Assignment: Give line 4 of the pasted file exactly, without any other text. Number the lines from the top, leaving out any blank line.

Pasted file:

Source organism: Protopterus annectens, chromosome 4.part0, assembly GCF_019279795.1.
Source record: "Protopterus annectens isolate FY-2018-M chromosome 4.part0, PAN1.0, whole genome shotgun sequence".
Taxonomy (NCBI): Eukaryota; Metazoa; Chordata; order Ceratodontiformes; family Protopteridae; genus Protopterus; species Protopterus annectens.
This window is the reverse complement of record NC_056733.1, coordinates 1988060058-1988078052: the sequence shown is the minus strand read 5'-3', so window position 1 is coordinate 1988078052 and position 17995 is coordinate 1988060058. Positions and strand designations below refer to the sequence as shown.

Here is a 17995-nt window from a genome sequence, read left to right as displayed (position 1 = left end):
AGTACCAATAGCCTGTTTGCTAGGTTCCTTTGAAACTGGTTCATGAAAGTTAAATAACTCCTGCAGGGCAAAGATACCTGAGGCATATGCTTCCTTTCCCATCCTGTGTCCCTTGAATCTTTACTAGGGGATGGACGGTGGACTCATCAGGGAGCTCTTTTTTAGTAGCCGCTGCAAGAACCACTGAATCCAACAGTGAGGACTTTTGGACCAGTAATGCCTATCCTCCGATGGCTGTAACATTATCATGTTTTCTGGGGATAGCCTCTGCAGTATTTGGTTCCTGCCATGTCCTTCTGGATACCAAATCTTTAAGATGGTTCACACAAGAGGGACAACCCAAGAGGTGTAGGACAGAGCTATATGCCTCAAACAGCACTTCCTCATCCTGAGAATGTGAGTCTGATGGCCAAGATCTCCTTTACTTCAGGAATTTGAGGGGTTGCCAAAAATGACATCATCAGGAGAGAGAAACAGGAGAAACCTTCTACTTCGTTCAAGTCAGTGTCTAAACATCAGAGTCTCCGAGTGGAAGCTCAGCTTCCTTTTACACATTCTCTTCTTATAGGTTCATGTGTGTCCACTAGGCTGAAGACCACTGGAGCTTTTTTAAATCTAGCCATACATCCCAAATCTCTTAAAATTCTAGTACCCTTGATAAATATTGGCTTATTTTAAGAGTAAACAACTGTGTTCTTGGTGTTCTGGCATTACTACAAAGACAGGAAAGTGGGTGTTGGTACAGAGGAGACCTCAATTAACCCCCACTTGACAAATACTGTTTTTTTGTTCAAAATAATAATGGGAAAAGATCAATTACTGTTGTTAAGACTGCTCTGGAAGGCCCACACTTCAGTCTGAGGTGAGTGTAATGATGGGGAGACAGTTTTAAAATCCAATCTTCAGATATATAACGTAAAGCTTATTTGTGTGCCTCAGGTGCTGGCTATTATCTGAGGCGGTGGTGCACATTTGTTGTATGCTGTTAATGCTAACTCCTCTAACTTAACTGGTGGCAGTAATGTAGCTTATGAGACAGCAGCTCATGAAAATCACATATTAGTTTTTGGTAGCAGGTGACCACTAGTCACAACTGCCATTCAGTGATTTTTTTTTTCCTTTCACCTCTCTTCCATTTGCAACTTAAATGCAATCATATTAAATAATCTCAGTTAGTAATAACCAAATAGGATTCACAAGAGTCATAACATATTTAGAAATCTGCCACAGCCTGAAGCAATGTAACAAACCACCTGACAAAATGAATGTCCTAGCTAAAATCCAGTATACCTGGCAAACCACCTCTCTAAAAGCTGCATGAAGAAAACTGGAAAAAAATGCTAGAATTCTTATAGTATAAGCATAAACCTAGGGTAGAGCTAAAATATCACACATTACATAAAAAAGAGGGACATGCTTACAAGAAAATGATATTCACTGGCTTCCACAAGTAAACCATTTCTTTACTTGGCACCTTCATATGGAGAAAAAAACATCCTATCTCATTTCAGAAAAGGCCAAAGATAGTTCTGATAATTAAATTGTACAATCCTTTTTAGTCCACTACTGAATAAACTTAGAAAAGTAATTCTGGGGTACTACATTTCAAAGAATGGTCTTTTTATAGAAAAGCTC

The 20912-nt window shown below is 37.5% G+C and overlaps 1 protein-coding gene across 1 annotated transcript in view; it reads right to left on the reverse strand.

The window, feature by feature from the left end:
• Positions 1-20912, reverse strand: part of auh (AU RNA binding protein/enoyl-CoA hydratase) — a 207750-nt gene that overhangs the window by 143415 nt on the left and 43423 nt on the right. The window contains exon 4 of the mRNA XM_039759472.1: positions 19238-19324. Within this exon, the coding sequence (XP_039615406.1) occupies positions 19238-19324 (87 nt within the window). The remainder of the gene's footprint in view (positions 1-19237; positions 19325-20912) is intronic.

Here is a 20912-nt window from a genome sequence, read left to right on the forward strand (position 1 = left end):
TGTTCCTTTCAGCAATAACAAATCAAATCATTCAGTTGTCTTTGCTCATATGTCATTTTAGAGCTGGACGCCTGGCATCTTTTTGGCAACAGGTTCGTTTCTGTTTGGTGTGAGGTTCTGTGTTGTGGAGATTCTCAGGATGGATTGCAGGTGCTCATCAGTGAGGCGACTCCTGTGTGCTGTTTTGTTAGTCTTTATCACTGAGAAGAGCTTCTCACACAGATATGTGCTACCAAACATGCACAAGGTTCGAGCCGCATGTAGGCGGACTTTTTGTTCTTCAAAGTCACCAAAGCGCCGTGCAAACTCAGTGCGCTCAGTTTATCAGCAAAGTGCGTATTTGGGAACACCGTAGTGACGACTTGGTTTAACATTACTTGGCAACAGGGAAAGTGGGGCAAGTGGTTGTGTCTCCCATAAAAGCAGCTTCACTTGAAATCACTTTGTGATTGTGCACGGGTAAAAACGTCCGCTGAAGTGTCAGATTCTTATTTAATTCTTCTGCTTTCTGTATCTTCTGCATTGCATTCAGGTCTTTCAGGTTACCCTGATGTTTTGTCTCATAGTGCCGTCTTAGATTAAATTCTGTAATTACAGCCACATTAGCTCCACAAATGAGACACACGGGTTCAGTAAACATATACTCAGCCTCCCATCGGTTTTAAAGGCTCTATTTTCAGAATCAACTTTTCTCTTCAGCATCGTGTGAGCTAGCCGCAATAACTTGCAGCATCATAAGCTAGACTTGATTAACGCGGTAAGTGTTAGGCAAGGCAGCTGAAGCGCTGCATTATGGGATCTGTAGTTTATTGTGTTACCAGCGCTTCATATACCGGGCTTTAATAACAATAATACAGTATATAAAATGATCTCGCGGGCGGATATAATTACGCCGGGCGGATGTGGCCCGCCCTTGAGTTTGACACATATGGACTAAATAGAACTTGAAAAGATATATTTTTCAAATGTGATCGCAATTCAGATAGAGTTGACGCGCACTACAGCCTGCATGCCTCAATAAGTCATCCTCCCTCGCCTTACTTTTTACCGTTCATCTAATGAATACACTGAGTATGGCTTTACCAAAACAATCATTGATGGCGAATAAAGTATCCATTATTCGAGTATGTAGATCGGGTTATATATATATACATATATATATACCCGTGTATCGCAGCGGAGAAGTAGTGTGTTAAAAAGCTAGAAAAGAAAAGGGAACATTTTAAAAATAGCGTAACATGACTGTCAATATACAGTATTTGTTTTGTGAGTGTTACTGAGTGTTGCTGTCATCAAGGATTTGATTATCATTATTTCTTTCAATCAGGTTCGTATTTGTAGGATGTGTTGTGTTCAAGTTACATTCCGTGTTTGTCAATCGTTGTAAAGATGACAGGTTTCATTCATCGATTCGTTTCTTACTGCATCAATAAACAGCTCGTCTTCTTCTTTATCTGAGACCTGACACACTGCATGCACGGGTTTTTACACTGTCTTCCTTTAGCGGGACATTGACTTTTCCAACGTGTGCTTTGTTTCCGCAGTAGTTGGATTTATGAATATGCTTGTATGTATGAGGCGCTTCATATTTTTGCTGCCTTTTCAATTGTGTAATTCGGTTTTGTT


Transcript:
This window is the reverse complement of record NC_056733.1, coordinates 1988060058-1988078052: the sequence shown is the minus strand read 5'-3', so window position 1 is coordinate 1988078052 and position 17995 is coordinate 1988060058. Positions and strand designations below refer to the sequence as shown.